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Just that simple

Wilco tries for something completely different

Success is a double-edged sword. We all enjoy the praise and attention that comes with doing great work, but the often overlooked question, “what’s next?” can prove extremely difficult to answer.

With the release of their album “Yankee Hotel Foxtrot,” Wilco found themselves thrust from their position of longtime underground favorites into the role of media darlings (the 2002 official release on Nonesuch came long after the album had been circulated on the Internet). They were instantly everywhere and critics fell over themselves to add to the growing pile of accolades.

Rightly so, since “YHF” is a fantastic record that couldn’t have come out at a better time. Wilco could be given the badge of rock’s latest saviors. The last band to wear that tag, Radiohead, were busy fiddling with knobs on “Kid A” and “Amnesiac,” the biggest acts were either bubblegum boy bands or frighteningly awful yo-metal, and it was high time for rock to be “saved” again. Wilco and “YHF” fit the bill perfectly.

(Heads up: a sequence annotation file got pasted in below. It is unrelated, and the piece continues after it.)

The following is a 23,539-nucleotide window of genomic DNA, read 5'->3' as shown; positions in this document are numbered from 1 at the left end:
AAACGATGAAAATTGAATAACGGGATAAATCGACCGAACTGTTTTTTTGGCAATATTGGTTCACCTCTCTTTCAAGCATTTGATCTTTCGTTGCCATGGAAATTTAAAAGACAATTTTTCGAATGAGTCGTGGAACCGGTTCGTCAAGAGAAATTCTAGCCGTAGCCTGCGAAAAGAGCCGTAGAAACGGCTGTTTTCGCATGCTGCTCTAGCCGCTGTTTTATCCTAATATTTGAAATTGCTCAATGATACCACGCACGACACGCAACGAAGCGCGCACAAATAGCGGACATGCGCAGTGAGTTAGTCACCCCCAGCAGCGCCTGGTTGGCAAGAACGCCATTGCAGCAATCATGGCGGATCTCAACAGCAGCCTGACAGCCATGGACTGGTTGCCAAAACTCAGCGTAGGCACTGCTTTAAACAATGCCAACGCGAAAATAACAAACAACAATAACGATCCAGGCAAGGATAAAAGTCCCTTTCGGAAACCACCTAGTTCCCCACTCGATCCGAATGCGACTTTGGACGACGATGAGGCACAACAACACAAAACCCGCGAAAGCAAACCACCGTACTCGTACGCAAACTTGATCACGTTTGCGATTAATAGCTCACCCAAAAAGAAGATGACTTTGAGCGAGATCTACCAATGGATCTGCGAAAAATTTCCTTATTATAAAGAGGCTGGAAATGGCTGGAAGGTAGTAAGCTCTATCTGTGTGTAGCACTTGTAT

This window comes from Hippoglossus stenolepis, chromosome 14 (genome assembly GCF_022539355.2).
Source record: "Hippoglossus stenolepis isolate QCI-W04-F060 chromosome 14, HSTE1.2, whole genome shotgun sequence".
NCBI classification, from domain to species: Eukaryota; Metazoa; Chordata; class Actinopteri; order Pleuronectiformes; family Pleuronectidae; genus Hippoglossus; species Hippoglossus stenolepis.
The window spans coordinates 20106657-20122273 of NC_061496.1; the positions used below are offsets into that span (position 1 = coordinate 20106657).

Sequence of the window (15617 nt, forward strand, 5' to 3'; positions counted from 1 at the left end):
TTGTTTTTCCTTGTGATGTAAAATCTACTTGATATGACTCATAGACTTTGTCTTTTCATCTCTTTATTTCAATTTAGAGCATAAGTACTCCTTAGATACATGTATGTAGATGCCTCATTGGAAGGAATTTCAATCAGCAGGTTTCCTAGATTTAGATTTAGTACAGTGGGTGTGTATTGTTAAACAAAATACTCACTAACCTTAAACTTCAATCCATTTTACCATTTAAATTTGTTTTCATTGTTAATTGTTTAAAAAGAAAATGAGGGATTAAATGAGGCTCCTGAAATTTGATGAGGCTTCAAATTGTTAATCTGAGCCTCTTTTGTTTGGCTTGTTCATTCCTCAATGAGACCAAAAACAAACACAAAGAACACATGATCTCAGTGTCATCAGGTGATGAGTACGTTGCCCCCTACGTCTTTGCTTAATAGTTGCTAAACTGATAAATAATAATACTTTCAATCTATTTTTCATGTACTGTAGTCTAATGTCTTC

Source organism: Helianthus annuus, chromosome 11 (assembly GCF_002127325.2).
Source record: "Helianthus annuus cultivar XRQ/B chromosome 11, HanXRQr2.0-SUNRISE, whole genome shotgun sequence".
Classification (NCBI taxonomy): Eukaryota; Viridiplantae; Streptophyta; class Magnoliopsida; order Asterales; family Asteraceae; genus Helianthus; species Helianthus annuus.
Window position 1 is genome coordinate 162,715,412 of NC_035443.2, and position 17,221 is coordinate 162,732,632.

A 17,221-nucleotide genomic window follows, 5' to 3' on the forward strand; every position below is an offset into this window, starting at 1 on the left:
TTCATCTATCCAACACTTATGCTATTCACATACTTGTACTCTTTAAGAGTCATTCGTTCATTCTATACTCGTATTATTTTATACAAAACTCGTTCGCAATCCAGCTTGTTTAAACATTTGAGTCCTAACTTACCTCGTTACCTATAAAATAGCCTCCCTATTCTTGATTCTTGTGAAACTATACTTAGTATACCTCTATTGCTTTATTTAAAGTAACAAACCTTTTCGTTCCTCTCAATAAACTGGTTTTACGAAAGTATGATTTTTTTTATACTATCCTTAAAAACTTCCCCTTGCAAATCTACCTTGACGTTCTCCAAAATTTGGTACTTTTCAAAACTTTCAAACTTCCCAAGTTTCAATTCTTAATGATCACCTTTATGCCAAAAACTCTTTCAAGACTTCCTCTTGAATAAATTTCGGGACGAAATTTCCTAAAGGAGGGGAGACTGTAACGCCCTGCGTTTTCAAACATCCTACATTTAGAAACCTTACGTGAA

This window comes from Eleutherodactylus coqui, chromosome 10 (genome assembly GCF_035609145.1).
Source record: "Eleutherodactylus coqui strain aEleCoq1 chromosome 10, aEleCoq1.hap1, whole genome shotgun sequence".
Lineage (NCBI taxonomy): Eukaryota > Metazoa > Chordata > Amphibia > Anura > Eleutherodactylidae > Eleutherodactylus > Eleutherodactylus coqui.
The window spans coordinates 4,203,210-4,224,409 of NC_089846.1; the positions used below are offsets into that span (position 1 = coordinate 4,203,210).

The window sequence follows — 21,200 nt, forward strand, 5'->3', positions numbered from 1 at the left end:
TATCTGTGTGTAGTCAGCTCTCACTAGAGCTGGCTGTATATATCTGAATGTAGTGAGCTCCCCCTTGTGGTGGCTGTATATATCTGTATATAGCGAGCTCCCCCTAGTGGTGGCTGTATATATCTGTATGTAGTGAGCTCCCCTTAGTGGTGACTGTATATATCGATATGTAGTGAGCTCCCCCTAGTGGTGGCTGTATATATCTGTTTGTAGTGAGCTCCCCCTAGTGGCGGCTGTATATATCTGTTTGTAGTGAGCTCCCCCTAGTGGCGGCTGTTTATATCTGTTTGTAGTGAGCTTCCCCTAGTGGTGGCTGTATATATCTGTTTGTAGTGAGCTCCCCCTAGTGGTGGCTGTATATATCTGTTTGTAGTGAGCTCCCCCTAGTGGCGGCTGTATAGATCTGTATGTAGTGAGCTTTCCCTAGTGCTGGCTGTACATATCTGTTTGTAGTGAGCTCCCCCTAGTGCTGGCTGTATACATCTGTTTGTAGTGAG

Tuesday saw the release of Wilco’s follow-up to “YHF,” “A Ghost is Born,” and while the record is a solid outing, it feels like its guiding principle was “let’s not remake our last record.” This may not seem that strange. Bands tend to want to grow and change, leaving behind even their most successful formulae to do so. The difference is that it’s one thing to evolve naturally, and quite another to force a change.

“Ghost” lacks the exuberance of tracks like “I’m the Man Who Loves You” or “Heavy Metal Drummer,” even though there are songs that pull in that direction. They’re never turned loose to fully realize their potential. It’s no surprise, then, that the album’s best moments are the subdued, self-doubting tracks Jeff Tweedy sounds most comfortable singing.

Jim O’Rourke is back behind the board for this record, so expect his usual additions of loops, blips and ambient noises.

Stylistically, this record runs from somewhat bluesy Americana, the sort Wilco made their name on in their early days, to droning pieces that might sound more at home on a Kraftwerk/Neu/alt-country record.

If you’re one of the many who downloaded the album

for free, you can hardly be disappointed. This record really seems most likely to add an additional element of anticipation to Wilco’s next release, when, with more distance from “YHF” they can clear their minds of what they should or shouldn’t sound like and just make great, unencumbered music again.

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